Robots Don't Wear Belts, Science!

Robots Don’t Wear Belts- Androids

Its officially 2018, which means the time of our robot overlords grows ever near. At least if you listen to Stephen Hawking or Elon Musk you’d be forgiven for believing that. Those guys are geniuses far beyond me and there is certainly plenty of grounds for concern when it comes to artificial intelligence. But the world isn’t going to fall victim to Judgement Day tomorrow. And to reassure you of that I thought that in this edition of Robots Don’t Wear Belts we’d take a look at the current state one of the most elusive of technological developments in robotics: Androids.
Androids are thinking machines that exist in the form of a human being. Depending on who you ask androids are either robots or not. Personally, I subscribe to the all androids are robots, but not all robots are androids school of thought. If you feel like androids are deserving of their own designation, please feel free to make your impassioned argument in the comments section. Now that we’ve had the semantics talk let’s check in with some of the latest advancements.
Perhaps the most astonishing developments of the last year is the huge leap forward robotic agility has taken (yes pun intended).In November of 2017 Boston Dynamics’ ATLAS android put on a bipedal show. Words cannot describe how cool it is to see an android doing literal back-flips so I’ve included the clip here: If you compare that to this clip of the 2015 DARPA Robotics Challenge you can se just how far Android have come in a very short span of time.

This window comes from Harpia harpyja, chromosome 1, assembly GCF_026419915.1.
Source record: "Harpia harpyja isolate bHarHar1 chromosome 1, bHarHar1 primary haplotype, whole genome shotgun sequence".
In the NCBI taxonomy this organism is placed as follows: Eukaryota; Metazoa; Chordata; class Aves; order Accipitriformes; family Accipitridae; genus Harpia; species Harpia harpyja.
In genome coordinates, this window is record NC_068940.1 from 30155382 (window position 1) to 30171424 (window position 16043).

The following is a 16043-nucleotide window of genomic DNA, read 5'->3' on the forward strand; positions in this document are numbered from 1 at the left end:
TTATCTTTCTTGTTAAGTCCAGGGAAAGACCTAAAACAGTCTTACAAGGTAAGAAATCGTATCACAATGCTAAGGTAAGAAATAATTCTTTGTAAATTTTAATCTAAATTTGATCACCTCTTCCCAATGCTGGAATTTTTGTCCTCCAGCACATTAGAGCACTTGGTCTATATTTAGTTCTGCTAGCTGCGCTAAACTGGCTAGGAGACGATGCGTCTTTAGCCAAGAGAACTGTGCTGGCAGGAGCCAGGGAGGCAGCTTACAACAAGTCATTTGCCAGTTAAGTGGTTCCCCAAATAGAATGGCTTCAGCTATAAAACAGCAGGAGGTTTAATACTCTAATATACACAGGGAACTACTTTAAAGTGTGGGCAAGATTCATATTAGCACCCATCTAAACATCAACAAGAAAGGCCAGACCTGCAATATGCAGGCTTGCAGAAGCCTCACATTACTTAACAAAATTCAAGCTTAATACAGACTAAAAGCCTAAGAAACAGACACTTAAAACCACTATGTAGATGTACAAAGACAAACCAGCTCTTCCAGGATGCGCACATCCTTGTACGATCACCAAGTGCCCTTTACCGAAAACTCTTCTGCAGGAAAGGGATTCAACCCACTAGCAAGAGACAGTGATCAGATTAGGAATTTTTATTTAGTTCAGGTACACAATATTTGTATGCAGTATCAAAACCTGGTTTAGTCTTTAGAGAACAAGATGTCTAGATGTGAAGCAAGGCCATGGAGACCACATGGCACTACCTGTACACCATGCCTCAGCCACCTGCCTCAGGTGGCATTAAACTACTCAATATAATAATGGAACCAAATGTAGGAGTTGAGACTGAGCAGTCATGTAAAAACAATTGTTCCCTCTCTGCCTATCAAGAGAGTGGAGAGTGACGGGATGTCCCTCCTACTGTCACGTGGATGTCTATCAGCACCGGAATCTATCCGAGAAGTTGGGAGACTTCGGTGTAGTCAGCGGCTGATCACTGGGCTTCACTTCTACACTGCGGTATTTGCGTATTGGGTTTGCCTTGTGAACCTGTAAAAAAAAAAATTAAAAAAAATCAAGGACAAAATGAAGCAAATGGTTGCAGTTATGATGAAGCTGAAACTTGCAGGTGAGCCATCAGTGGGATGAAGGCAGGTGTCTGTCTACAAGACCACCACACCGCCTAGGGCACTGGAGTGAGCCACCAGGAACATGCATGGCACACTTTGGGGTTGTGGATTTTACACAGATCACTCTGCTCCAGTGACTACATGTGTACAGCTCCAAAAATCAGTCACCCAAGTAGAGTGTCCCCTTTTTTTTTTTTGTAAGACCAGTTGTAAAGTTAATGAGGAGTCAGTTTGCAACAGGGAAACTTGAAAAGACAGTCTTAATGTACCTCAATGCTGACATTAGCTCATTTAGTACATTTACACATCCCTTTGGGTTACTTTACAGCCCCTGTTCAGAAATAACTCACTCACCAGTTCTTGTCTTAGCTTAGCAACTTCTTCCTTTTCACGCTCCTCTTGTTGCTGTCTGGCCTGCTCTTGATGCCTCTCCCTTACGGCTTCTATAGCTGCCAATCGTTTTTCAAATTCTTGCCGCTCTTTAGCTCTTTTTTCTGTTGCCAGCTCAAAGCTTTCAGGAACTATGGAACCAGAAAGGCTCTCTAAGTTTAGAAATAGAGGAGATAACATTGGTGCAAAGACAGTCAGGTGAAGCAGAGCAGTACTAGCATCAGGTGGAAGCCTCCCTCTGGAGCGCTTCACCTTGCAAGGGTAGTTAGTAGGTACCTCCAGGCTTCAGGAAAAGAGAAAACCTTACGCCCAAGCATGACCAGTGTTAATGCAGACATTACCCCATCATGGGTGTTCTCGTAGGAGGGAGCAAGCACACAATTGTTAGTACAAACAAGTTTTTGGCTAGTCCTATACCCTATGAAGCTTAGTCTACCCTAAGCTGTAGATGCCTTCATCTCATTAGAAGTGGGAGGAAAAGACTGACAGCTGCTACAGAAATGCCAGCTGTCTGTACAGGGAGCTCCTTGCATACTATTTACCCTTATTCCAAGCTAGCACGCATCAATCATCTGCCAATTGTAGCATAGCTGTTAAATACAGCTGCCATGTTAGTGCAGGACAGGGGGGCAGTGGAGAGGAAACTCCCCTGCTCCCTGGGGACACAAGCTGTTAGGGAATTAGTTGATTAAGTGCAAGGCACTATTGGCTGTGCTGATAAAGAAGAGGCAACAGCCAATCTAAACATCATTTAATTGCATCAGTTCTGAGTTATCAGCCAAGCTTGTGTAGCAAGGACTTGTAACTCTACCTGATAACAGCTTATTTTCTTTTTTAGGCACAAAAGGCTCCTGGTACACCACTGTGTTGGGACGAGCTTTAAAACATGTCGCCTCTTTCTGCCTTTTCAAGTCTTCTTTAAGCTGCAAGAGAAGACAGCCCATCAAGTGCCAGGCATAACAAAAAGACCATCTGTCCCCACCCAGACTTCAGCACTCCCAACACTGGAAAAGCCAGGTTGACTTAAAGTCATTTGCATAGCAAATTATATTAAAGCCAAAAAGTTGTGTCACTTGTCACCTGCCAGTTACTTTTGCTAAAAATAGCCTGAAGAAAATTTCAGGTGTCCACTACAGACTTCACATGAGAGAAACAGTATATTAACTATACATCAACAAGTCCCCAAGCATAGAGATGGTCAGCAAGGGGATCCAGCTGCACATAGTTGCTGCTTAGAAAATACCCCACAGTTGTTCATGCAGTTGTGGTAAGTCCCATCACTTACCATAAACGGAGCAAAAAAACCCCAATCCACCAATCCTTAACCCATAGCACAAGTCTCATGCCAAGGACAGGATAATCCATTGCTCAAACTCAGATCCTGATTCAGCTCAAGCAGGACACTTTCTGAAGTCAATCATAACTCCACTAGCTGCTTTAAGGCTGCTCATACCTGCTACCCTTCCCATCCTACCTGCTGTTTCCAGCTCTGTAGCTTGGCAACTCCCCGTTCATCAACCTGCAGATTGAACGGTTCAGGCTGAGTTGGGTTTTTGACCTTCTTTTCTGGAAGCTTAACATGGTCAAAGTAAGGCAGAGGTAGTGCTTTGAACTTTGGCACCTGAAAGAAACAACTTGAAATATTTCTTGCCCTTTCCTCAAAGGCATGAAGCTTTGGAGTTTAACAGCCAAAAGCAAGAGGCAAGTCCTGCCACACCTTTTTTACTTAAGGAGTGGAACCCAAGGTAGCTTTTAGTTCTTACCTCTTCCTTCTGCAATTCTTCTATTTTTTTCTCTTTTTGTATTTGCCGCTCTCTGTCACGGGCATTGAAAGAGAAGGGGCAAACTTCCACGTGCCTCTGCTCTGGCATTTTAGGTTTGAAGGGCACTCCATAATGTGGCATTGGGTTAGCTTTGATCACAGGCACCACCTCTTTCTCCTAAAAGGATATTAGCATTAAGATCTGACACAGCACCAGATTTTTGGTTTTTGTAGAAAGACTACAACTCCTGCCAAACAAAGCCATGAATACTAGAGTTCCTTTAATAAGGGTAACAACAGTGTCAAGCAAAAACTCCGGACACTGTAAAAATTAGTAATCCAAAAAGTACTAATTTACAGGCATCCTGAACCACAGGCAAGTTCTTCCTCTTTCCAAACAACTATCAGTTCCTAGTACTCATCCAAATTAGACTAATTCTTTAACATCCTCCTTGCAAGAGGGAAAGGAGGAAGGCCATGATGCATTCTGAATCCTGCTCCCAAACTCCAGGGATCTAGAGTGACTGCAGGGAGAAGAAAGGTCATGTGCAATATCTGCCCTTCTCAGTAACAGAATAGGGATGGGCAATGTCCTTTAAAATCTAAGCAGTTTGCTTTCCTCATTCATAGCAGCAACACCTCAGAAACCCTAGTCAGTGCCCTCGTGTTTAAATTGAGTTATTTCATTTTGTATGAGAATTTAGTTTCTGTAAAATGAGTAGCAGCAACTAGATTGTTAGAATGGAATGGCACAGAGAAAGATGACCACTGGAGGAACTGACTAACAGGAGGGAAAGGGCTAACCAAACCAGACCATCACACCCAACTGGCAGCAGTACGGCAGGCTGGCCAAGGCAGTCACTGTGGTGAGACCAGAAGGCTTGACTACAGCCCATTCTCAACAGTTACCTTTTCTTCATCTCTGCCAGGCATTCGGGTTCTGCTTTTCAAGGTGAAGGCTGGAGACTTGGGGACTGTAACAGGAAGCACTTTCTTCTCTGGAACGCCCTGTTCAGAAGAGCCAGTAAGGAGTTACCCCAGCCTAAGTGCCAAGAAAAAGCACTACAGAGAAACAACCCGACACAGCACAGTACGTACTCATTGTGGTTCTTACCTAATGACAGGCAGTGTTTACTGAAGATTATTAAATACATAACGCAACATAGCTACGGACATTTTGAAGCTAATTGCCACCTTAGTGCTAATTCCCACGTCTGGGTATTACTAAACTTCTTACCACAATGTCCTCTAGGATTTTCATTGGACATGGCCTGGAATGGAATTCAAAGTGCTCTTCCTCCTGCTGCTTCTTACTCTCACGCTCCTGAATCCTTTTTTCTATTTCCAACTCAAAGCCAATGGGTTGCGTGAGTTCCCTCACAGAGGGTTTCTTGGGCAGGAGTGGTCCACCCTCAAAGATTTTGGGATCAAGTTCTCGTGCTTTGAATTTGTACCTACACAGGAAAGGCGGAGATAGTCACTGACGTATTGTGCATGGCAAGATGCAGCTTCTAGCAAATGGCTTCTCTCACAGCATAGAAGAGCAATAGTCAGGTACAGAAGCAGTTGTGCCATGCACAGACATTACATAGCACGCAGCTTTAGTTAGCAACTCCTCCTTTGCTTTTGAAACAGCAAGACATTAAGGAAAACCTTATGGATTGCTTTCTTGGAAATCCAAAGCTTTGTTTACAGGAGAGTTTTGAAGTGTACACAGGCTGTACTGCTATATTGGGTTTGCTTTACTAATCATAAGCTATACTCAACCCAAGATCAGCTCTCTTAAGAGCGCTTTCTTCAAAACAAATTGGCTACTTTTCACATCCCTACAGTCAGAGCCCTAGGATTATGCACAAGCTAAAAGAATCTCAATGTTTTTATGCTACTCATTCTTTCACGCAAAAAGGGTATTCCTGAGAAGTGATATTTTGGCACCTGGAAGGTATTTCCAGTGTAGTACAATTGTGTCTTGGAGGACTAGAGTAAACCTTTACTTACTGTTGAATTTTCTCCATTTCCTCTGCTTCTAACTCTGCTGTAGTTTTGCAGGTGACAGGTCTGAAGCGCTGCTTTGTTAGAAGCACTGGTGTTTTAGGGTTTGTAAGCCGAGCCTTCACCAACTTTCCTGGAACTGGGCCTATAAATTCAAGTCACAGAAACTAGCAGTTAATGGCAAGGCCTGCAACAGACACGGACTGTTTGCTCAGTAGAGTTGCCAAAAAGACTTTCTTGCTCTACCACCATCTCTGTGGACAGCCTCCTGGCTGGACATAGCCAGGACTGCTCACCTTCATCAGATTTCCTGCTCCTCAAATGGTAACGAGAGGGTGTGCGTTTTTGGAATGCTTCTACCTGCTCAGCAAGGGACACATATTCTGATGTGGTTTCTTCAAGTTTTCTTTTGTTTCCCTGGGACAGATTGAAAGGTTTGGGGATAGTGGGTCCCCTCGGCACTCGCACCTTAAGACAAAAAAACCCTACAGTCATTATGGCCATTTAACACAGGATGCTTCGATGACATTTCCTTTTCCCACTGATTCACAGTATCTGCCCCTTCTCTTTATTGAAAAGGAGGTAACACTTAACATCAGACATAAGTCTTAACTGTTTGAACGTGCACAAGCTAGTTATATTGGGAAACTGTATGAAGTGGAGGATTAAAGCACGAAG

And what kind of update on the world of androids would this be if we didn’t check in on Hiroshi Ishiguro the wizard of humanoid robotics. Professor Ishiguro had two androids of note debut last year. The first was Androidol U a female android designed for conversation. Androidol U isn’t exactly a giant leap forward from Ishiguro’s previous creations but with a more compact air servo system and better voice and body movement coordination it is an incremental improvement that shows progress toward more realistic android-human interactions. The second of Professor Ishiguro’s androids to make its debut in 2017 was Geminoid DK, his first non-Japanese android. Specifically the android’s design is based on associate professor Henrik Scharfe of Aalborg University. Geminoid DK is the latest of the Geminoid series and it is impressive to say the least. Now the Geminoid models are not full autonomous (yet) so all of their movements and expressions are controlled by a motion-capture system. But the level of detail and range of expression is just astounding. Don’t take my word for it see for yourself:
When you see these machines in action its hard not to believe that the world of Blade Runner is just around the corner. And it is confirmed, I have yet to see one of these androids wearing a belt.

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